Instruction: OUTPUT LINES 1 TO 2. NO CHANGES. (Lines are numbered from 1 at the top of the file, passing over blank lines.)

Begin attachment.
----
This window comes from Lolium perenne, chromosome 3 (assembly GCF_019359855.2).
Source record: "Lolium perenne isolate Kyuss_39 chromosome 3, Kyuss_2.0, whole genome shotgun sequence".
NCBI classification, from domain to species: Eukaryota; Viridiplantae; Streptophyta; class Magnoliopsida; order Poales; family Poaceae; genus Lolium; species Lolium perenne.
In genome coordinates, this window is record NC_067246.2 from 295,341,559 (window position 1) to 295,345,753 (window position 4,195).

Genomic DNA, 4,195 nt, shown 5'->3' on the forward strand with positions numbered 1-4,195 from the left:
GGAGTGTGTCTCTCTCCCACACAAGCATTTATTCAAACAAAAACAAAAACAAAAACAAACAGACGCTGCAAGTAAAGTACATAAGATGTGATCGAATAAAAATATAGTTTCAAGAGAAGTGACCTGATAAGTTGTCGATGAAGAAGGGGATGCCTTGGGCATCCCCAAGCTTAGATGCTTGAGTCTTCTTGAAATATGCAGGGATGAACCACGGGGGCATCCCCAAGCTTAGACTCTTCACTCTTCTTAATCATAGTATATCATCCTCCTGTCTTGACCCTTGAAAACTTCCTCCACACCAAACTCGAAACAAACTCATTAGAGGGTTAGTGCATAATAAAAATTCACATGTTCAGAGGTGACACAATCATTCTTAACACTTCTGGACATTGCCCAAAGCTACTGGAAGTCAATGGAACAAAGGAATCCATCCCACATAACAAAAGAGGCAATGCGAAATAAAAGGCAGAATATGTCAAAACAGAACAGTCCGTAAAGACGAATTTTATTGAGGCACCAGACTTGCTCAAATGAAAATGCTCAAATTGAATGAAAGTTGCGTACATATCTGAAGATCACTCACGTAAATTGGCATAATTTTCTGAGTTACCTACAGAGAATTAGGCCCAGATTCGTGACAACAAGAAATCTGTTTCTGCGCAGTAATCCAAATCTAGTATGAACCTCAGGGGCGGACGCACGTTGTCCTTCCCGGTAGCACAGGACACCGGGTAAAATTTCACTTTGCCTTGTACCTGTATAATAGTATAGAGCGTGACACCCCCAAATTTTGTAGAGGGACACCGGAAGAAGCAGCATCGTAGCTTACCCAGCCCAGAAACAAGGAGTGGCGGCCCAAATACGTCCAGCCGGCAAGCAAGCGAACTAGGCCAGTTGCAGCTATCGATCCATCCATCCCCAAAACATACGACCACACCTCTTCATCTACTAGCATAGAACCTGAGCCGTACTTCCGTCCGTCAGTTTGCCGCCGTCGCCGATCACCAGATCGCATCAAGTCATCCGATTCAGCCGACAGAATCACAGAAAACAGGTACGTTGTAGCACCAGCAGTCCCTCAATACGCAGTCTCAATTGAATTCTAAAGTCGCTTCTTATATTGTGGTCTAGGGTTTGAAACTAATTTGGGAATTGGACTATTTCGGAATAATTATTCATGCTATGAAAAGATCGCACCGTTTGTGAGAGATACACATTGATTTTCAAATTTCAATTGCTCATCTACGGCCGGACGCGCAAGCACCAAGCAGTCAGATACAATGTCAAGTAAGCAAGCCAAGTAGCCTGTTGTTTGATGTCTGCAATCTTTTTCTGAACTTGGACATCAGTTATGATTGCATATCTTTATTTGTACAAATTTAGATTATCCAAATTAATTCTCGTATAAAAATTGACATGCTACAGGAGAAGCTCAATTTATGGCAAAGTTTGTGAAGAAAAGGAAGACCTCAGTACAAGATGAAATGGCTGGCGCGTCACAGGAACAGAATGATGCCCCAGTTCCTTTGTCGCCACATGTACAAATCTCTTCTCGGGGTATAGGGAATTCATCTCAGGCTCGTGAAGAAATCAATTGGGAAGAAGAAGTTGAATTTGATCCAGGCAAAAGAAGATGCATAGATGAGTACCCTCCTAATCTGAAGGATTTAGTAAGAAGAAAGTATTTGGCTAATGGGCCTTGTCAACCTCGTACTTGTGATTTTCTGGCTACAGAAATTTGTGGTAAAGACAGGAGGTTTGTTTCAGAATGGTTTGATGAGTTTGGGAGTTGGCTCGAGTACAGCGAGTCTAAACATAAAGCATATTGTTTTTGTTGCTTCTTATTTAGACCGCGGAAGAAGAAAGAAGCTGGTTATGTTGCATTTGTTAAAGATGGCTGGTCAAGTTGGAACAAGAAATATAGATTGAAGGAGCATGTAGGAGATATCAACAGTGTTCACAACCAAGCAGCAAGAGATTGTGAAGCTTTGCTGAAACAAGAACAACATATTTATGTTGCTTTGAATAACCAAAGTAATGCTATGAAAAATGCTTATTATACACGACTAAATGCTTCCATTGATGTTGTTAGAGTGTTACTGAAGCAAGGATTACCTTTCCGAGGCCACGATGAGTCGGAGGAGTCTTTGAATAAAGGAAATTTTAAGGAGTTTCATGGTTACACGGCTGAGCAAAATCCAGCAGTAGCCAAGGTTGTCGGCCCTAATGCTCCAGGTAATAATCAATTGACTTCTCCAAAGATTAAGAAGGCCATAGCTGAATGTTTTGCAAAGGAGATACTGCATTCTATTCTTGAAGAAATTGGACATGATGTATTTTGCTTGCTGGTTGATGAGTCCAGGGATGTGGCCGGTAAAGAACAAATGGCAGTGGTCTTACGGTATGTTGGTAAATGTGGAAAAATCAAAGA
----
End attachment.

This window comes from Lolium perenne, chromosome 3 (assembly GCF_019359855.2).
Source record: "Lolium perenne isolate Kyuss_39 chromosome 3, Kyuss_2.0, whole genome shotgun sequence".